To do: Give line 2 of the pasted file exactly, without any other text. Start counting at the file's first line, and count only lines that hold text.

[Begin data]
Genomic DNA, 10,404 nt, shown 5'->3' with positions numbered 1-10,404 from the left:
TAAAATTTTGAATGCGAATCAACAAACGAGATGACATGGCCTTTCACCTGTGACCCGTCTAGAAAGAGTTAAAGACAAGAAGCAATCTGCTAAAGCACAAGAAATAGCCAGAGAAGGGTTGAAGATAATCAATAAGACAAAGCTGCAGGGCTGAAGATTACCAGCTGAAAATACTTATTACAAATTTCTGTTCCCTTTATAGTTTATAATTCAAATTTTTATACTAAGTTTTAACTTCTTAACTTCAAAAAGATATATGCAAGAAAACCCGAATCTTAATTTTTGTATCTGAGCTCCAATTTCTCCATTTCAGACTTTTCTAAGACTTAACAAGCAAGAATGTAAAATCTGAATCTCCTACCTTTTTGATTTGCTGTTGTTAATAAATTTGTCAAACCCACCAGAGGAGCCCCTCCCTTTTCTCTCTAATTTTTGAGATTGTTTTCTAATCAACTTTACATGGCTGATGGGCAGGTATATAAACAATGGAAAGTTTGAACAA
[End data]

TAAAATTTTGAATGCGAATCAACAAACGAGATGACATGGCCTTTCACCTGTGACCCGTCTAGAAAGAGTTAAAGACAAGAAGCAATCTGCTAAAGCACAAGAAATAGCCAGAGAAGGGTTGAAGATAATCAATAAGACAAAGCTGCAGGGCTGAAGATTACCAGCTGAAAATACTTATTACAAATTTCTGTTCCCTTTATAGTTTATAATTCAAATTTTTATACTAAGTTTTAACTTCTTAACTTCAAAAAGATATATGCAAGAAAACCCGAATCTTAATTTTTGTATCTGAGCTCCAATTTCTCCATTTCAGACTTTTCTAAGACTTAACAAGCAAGAATGTAAAATCTGAATCTCCTACCTTTTTGATTTGCTGTTGTTAATAAATTTGTCAAACCCACCAGAGGAGCCCCTCCCTTTTCTCTCTAATTTTTGAGATTGTTTTCTAATCAACTTTACATGGCTGATGGGCAGGTATATAAACAATGGAAAGTTTGAACAA